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Elton, Sting Light Up L.A.

Veteran rockers turn in stellar performances at second Silver Lining benefit

December 14, 2001 12:00 AM ET

Last year's Silver Lining Benefit, the inaugural event, featured Beck, Aimee Mann and Rufus Wainright, among others, as well as host Robert Downey Jr. at the elegant Paramour, a sprawling Twenties mansion perched high in the hills of Los Angeles' Silver Lake district. Downey returned this year, and he brought a couple of his high-powered friends as headliners: Sting and Elton John.

Perhaps as a result, ticket prices -- $250, $500 and $1000 -- were higher than the previous year, and all 1,750 were sold. VIPs were seated on raised platforms to the left and right of the stage, where they were served a multi-course dinner by star chefs, including Lucque's Suzanne Goin, La Brea Bakery's Nancy Silverton and Border Grill's Mary Sue Milliken; other party goers sat on the lawn in front of the stage and grazed on snacks from celebrated local restaurants Cinnabar, NewsRoom, Vermont and Joseph's Café, and sipped sangiovese and chardonnay from Napa Valley's Phoenix Vineyards.

Last year's concert had the feel of an amateur "let's put on a show" event, but this year was strictly professional, with improved sound and lighting. Following a brief, beat-intensive set by Bostich of the Nortec Collective, Elton John sat down at the Yamaha grand piano on the outdoor stage and launched directly into "Your Song." His voice deep and rich, John also played powerfully, and used the MIDI'd keyboard to add occasional string tones for a lusher sound.

"I'm here because this is such a great event and a great cause," said Elton, who had performed at an AIDS benefit at the Universal Amphitheater the night before.

Alternating old and new material, John ranged from crowd favorites "Rocket Man" and "Tiny Dancer" to "Ballad of the Boy in the Red Shoes," which he introduced as "a song about a boy dying of AIDS." For "I Want Love," John called out Downey, who traded verses in a weak but serviceable voice with the piano man, and then kissed him on the cheek at the song's conclusion.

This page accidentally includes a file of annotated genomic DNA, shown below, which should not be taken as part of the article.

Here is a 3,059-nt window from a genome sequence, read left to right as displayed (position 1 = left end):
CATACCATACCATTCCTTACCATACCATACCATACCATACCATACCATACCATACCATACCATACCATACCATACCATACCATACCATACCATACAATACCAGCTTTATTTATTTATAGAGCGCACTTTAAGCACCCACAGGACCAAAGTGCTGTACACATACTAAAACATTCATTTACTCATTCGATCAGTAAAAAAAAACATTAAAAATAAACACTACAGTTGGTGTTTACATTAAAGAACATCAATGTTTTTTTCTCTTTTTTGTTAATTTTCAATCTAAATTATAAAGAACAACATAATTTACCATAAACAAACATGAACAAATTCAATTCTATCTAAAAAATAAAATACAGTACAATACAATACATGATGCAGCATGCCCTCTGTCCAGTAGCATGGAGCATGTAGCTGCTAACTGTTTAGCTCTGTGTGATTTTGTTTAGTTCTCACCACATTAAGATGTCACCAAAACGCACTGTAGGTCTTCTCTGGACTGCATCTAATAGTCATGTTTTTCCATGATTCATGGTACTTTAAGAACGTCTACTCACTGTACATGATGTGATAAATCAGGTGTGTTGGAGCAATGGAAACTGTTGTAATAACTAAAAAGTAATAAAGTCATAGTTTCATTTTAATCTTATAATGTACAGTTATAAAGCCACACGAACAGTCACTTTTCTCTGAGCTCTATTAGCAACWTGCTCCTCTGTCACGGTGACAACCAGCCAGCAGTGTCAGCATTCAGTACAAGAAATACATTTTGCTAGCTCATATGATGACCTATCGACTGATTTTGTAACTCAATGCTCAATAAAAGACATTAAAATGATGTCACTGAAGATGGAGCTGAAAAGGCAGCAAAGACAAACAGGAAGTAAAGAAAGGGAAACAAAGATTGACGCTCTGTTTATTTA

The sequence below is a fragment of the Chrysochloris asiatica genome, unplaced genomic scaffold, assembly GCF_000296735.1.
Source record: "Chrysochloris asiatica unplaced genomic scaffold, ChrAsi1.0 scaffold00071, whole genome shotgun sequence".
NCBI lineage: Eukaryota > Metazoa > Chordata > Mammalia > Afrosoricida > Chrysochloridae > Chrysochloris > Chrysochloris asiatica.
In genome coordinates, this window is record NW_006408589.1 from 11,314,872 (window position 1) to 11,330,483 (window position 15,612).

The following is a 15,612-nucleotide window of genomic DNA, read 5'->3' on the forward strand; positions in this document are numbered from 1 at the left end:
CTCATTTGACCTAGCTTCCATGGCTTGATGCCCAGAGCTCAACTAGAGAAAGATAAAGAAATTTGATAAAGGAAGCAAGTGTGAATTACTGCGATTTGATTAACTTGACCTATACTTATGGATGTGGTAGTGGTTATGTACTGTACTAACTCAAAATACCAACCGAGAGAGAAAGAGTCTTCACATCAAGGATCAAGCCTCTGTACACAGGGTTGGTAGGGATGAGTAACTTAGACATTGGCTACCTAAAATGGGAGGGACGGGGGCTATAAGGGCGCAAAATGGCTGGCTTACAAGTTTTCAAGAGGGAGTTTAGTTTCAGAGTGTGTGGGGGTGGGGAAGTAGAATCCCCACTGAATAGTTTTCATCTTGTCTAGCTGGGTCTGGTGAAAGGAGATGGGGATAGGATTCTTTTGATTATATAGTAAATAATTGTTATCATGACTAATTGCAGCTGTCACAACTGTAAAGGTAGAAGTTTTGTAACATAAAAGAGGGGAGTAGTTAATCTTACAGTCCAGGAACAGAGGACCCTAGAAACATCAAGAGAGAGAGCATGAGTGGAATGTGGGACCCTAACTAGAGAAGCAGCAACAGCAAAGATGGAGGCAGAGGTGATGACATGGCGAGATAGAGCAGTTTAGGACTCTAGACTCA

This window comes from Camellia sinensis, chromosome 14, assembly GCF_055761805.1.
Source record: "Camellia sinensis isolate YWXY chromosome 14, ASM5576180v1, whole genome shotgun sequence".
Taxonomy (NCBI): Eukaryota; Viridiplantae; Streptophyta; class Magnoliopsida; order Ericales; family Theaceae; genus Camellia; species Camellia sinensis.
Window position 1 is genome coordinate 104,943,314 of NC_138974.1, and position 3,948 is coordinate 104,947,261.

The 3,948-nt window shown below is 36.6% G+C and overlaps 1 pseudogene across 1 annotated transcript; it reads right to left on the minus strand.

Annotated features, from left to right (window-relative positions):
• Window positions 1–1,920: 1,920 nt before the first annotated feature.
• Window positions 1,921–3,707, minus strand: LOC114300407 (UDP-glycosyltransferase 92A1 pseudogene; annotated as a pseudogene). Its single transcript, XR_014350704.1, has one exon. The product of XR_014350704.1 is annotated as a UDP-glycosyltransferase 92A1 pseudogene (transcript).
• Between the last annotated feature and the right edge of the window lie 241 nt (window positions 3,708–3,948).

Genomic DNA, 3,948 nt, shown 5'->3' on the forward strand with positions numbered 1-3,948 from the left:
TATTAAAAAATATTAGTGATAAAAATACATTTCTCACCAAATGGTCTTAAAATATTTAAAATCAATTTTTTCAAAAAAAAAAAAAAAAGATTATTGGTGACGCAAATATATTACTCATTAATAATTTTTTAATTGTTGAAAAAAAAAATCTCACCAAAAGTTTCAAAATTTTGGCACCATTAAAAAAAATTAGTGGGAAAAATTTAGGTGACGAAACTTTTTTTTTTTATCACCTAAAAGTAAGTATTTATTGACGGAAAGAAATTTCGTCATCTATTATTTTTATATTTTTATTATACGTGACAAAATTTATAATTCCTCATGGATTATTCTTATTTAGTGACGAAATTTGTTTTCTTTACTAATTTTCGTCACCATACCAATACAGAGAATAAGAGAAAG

"American Triangle," a new song about the murder of Matthew Shepard, featuring the chorus "It's a cold wind blowing/Wyoming," was followed by an energetic "Bennie & the Jets." The crowd screamed from the first angular chords, and sang along as John pounded out the tune, stretching out with a two-fisted, jazzy interlude.

"It's a wonderful honor -- and the mother of all challenges to follow Elton John," said Sting as he sat on a stool with his acoustic guitar. Despite a large band featuring three backing vocalists and a pair of keyboardists, Sting kicked off his set with "Until," a new song from the Meg Ryan film Kate & Leopold, backed only by his guitar. As with John's solo set, it lent an intimate feeling to the performance, as if he were playing in someone's living room.

"We're wingin' it up here -- what do you want to do?" Sting asked his band as he traded the guitar for a battered Fender bass. They ignored the printed set list at their feet and launched into "All This Time," enlivened by an incredibly energetic percussionist smashing together two tambourines and generally banging the hell out of an exotic arsenal of instruments.

Looking to one of the VIP sections, Sting called out to his wife. "Trudy, darling, where are you? Ah," he said, scanning the tables, "I can see the diamonds from here."

Pulling off his sweater on this very chilly night, Sting revealed his well-muscled arms. As John had before, Sting played a set heavy on favorites, from a frenzied "Every Little Thing She Does Is Magic" to a spirited, high-energy "Roxanne" pumped up with Latin-style percussion and thumb-slapping bass playing.

"This is very good stripping music," Sting laughed as he began to sing "Bourbon Street." One woman at the front took him at his word, pulling open her jacket to flash the singer and the band. (He later signed the left cup of her bra behind the stage.)

"If anybody saw the Osama Bin Laden video today," Sting called out, "nobody could be under any illusion that the guy is anything but an unctuous, fucking prick. Fuck him!" To cheers, Sting then led the swaying crowd in a sing- and dance-along version of "Englishman in New York."

Downey, having switched his suit jacket for a fur-lined denim coat, was brought back out to add his voice to "Every Breath You Take." "Last year I got in to some complicated legal problems and got a lawyer," Sting joked, referring to his appearance with Downey on Ally McBeal.

Following the sets by the two headliners, Downey was presented a plaque by the local councilman and staff members of the Sunset Free Clinic. Last year's show raised nearly $500,000, and this event seemed likely to have brought in even more.

"Elton and Sting were just the warmup bands," Downey joked near the end of the evening. "You're going to enjoy what you hear. I thought she was so great that we had a kid together," he said, introducing Deborah Falconer, who played a pleasant, if undistinguished set of guitar rock.

Most of the crowd, though, had already begun to head home, as nothing could possibly follow Sting and Elton John in such an intimate setting.

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